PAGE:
Welcome to Kittery Rotary After-Hours!
"SERVICE ABOVE SELF"
 
Around the world and around the corner, the 1.2 million men and women of Rotary
get involved in their communities, connect with other professionals,
share their time and experience with young people, support global causes, and use their skills to help others. 
 
Our club members are dedicated people who share a passion for community service and friendship. 
Becoming a Rotarian connects you with a diverse group who share your drive to give back.
 
Whether you're a veteran volunteer or new to community service, please join fellow Rotarians at
Kittery “After Hours” for fellowship and fun as we work together to serve our community and the world.
 
We meet on the 1st and 3rd Thursday of each month, 5 pm at Hampton Inn & Suites Kittery.  Please join us!
 
Club News
Our IRS approved 501(c)(3) charity, Kittery Rotary Cares, Inc., operates exclusively for charitable, scientific and educational purposes, endeavoring to carry on active, impactful and realistic programs that support local, national and international programs under the general heading of world understanding, goodwill and peace, and more specifically related to improving health, relieving food insecurity, supporting literacy and education, and alleviating poverty.  
 
Our major charitable project is the Kittery Reads literacy program.  Please visit our Kittery Reads page for details and updates.
 
If you would consider making a charitable donation, please contact us.
 
Another way to contribute to our charity is by ordering through the Amazon Smile website. 
From eligible purchases, we receive a donation from Amazon Smile of 0.5% of the purchase price.
      (Note, however, that Amazon is planning to end this program by February 20, 2023.)
Here's the link for Amazon Smile:
 
                           https://smile.amazon.com/ch/86-1600769
 
 

An estimated 500 million people worldwide became infected. Many cities closed theaters and cinemas, and placed restrictions on public gatherings. Rotary clubs adjusted their activities while also helping the sick.

This is how Rotary responded to the influenza pandemic that began in 1918 and came in three waves, lasting more than a year.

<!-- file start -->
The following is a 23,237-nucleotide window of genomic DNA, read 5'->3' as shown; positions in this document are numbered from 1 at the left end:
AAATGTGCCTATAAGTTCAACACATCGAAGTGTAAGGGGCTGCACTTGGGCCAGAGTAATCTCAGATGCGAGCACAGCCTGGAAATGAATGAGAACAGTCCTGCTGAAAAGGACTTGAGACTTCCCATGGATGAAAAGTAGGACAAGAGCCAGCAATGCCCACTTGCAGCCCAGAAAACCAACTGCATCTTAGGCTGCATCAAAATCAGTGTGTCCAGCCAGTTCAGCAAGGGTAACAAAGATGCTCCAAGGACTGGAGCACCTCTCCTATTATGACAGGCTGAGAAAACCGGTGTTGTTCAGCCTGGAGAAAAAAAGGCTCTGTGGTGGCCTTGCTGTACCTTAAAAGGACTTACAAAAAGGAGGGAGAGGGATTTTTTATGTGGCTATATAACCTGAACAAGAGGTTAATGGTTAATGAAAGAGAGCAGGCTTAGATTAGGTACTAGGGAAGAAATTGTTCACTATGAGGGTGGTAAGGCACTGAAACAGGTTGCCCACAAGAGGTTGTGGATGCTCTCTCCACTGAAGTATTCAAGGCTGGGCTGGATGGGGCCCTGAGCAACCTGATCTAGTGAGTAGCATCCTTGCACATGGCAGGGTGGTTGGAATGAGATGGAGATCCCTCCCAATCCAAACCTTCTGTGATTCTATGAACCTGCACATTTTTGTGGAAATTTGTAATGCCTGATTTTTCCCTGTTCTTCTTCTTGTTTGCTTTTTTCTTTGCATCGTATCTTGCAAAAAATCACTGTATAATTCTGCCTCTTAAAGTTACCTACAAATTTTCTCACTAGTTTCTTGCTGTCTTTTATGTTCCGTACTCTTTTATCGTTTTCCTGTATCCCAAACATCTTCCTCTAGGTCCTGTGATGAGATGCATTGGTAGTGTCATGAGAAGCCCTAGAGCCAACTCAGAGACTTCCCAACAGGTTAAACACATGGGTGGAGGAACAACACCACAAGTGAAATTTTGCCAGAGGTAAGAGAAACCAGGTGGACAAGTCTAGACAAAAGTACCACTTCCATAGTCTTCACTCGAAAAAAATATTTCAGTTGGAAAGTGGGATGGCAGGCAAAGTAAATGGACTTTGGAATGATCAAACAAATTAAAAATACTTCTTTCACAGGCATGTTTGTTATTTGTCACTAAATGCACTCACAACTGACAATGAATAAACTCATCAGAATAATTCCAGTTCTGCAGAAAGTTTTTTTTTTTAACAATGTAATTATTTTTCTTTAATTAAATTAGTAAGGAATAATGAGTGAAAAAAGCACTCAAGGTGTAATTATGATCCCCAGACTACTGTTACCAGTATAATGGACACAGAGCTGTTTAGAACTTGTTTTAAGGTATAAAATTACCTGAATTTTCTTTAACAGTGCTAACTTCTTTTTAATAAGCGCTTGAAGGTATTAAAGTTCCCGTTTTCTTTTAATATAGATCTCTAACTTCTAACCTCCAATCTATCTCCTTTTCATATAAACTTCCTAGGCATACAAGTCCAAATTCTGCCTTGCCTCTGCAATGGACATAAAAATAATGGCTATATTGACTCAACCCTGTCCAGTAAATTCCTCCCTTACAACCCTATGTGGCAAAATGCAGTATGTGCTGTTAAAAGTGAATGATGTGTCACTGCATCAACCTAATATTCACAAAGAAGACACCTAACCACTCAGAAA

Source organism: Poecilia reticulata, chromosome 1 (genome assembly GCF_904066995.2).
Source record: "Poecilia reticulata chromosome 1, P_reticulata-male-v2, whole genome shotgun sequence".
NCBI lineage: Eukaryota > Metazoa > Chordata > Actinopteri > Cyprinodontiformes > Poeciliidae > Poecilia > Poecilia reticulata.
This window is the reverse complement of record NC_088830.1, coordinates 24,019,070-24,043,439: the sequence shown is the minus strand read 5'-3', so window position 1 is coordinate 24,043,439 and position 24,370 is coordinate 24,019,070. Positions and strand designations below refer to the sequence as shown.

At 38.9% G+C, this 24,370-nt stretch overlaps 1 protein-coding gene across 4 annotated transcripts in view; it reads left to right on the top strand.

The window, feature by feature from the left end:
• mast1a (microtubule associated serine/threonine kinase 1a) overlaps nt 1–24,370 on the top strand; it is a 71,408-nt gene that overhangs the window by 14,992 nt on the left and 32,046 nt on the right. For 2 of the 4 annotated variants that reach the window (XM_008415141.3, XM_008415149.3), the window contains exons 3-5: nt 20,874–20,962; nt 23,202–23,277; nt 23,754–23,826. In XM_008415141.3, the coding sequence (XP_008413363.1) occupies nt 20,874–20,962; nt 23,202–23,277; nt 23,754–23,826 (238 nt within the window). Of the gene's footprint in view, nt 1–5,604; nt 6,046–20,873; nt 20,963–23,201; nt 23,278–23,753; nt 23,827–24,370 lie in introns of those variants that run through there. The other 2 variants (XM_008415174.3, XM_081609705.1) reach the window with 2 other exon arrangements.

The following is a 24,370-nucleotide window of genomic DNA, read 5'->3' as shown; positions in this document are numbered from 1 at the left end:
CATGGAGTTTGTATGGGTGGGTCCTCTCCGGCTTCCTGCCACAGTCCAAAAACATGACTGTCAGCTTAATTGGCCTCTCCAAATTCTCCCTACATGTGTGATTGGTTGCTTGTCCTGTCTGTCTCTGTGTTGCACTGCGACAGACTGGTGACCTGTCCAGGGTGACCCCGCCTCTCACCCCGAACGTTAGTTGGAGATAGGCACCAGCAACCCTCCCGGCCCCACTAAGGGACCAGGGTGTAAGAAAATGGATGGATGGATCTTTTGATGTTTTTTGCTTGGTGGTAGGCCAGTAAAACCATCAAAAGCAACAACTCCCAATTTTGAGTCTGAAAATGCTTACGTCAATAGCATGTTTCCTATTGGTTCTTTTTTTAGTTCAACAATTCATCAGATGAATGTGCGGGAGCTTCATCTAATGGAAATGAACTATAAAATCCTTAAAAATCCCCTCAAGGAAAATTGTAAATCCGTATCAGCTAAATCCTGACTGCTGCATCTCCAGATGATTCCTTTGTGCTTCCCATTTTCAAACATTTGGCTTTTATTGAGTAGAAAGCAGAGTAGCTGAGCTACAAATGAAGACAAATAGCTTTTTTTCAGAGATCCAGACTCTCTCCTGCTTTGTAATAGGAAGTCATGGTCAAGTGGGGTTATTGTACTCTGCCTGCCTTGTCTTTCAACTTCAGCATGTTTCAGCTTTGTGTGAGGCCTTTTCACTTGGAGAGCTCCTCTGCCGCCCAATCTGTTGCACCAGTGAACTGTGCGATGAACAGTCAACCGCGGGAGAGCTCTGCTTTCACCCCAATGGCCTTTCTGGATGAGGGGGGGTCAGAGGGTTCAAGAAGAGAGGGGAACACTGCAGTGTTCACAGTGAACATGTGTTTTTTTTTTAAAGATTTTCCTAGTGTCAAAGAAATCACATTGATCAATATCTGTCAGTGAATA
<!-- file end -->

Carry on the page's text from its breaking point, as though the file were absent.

The Rotary Club of Berkeley, California, USA, meets in John Hinkel Park during the 1918 flu pandemic.

Photo by Edwin J. McCullagh, 1931-32 club president. Courtesy of the Rotary Club of Berkeley.

Rotary and the United Nations have a shared history of working toward peace and addressing humanitarian issues around the world.

During World War II, Rotary informed and educated members about the formation of the United Nations and the importance of planning for peace. Materials such as the booklet “From Here On!” and articles in The Rotarian helped members understand the UN before it was formally established and follow its work after its charter. 

Many countries were fighting the war when the term “United Nations” was first used officially in the 1942 “Declaration by United Nations.” The 26 nations that signed it pledged to uphold the ideals expressed by the United States and the United Kingdom the previous year of the common principles “on which they based their hopes for a better future for the world.” 

 

Every hero has an origin story. “I was 10 years old when the entire journey started,” explains Binish Desai. It began with a cartoon called Captain Planet, an animated TV series from the 1990s about an environmentalist with superpowers. Desai can still recite the show’s refrain: Captain Planet, he’s our hero / Gonna take pollution down to zero! “That tagline stuck in my mind,” he says. “I wanted to do something to help Captain Planet.”

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